Wednesday, April 8, 2015

Make a Wish!...a brief history of birthday tradtions

" April"--Tres Riches Heures du duc de Berry by Limbourg Brothers
April is a pretty big birthday month in my little corner of the world with several friends celebrating their natal days, including my own on the sixth. It set me to wondering about some of our traditions and just how they got started. Thanks to the wonders of the Web I ran across several interesting articles and I'm happy to share some of the research with you this week.

By Jeff Dahl (Own work), via Wikimedia Commons

You can't celebrate a birthday without the aid of a calendar of sorts so the first festivities originated after the advent of means to mark the passing of time. Ancient Egyptian astronomers used the stars to note the passing of one year to the next since the movement of the heavenly bodies was constant and observable. It is no great surprise, then, that some of the earliest recorded birthday celebrations were for those of the Pharaohs who were considered gods on earth. Most birthday parties of the ancient world were reserved for royalty and this may be the origin of the later day wearing of special birthday crowns. We're all kings and queens on our birthdays! A little later on, the Greeks celebrated their goddess, Artemis, by baking moon-shaped cakes and lighting them with candles to simulate lunar light. Romans followed by being the first to celebrate the birthdays of mere mortals, with those reaching their fiftieth birthdays given special recognition with cakes made from wheat flour, olive oil, honey and grated cheese. Of course, those special days were reserved for the male population until around the 12th century when us lowly females were deemed worthy of celebration. 

By Francesca Cesa Bianchi, Milano via Wikimedia Commons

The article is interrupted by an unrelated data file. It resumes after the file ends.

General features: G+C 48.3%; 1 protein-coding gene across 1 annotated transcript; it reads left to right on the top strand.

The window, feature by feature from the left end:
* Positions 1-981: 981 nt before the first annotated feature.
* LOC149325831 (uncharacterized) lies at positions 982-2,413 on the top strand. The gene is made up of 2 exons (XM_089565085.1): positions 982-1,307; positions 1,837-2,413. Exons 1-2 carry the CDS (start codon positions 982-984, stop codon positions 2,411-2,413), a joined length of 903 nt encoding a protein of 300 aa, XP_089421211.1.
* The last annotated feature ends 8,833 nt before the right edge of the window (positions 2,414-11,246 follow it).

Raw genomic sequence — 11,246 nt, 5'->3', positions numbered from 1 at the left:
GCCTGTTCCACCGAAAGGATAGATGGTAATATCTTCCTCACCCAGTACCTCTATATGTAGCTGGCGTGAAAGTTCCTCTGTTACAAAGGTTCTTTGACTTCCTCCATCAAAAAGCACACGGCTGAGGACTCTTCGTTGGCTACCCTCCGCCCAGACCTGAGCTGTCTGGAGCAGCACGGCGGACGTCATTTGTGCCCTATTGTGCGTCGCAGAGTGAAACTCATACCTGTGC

In the good old pagan days, it was thought that people were surrounded by evil spirits who especially liked to gather about on special days such as birthdays. In order to ward off such dangerous influences, the birthday honoree would be surrounded by friends and family who would bring good wishes and positive thoughts to the occasion (and if they brought gifts, so much the better!) These were noisy events with the notion that such loud revelry would discourage malevolent spirits. Noise maker, anyone? And what's a birthday without blowing out a bunch of candles and making a silent wish as the smoke of the extinguished flames drifts upward? To the ancients, smoke sent prayers and wishes skyward to the realms of the gods who might grant such desires.

Mildred and Patty Hill
Marilyn Monroe sings "Happy Birthday Mr. President"
Yale Joel/Life Magazine/Time&Life Pictures, Getty Images
It seems the ubiquitous song, "Happy Birthday to You", has been around forever but it's a relatively new tradition. The melody was written in 1893 for a class of kindergartners by sisters Mildred and Patty Hill who penned the song  as "Good Morning to All". At some point, soon thereafter, the lyrics were changed to "Happy Birthday" and the little tune has been sung with gusto and varying levels of musicality ever since. (You might recall Marilyn Monroe's infamous public Madison Square Garden rendition to President John Kennedy in 1962.) 

So, next time you celebrate a birthday, break out the noise makers, wear a paper crown, and make a good wish when you blow out the candles on your cake as your well-wishers gather around singing "Happy Birthday to You!"

Have a good couple weeks, dear Reader. Thanks for stopping by...y'all come back now! 


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